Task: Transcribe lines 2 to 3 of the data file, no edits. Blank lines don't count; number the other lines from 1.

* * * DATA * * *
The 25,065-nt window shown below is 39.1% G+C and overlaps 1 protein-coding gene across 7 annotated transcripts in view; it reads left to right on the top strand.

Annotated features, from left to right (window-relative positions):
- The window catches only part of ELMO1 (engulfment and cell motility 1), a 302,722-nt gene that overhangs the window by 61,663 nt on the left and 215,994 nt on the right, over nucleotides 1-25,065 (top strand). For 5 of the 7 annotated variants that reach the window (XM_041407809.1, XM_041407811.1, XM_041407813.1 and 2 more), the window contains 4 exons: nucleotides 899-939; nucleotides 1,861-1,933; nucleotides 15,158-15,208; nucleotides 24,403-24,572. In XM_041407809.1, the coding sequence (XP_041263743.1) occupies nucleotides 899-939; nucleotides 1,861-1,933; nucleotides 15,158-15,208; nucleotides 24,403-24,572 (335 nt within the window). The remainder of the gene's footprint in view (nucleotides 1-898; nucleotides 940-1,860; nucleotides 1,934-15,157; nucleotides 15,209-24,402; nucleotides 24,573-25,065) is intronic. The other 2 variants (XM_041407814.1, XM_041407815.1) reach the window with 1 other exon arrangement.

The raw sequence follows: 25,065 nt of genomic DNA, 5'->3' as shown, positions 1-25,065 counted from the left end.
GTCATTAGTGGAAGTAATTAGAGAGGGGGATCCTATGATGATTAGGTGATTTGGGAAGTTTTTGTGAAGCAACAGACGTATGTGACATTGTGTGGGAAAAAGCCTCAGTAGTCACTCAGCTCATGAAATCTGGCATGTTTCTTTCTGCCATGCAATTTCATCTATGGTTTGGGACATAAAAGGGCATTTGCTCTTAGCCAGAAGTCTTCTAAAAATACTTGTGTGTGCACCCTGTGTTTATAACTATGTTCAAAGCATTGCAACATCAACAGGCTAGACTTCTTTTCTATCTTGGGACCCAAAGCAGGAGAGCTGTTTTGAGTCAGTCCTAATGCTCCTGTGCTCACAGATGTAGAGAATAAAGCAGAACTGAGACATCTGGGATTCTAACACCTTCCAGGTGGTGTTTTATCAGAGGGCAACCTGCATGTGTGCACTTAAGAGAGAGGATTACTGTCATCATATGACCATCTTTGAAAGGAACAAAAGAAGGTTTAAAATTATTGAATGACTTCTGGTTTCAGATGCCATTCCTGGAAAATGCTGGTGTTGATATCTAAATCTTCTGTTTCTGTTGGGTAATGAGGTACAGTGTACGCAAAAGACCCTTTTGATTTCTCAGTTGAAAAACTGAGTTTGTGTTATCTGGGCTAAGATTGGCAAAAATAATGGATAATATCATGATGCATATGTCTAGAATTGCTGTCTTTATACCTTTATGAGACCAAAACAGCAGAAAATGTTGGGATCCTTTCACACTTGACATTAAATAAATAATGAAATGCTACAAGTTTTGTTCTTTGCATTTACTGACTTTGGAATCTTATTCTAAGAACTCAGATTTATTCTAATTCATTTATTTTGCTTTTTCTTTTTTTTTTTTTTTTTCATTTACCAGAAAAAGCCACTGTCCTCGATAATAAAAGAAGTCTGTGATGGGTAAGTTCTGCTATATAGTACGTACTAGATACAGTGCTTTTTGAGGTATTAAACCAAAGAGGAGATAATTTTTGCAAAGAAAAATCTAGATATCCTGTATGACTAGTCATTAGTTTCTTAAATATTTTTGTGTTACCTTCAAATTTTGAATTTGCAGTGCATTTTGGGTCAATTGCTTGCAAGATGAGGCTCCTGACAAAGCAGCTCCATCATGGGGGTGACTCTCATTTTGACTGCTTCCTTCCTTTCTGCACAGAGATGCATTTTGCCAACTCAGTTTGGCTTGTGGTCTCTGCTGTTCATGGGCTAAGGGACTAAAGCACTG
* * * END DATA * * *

Annotated features, from left to right (window-relative positions):
- The window catches only part of ELMO1 (engulfment and cell motility 1), a 302,722-nt gene that overhangs the window by 61,663 nt on the left and 215,994 nt on the right, over nucleotides 1-25,065 (top strand). For 5 of the 7 annotated variants that reach the window (XM_041407809.1, XM_041407811.1, XM_041407813.1 and 2 more), the window contains 4 exons: nucleotides 899-939; nucleotides 1,861-1,933; nucleotides 15,158-15,208; nucleotides 24,403-24,572. In XM_041407809.1, the coding sequence (XP_041263743.1) occupies nucleotides 899-939; nucleotides 1,861-1,933; nucleotides 15,158-15,208; nucleotides 24,403-24,572 (335 nt within the window). The remainder of the gene's footprint in view (nucleotides 1-898; nucleotides 940-1,860; nucleotides 1,934-15,157; nucleotides 15,209-24,402; nucleotides 24,573-25,065) is intronic. The other 2 variants (XM_041407814.1, XM_041407815.1) reach the window with 1 other exon arrangement.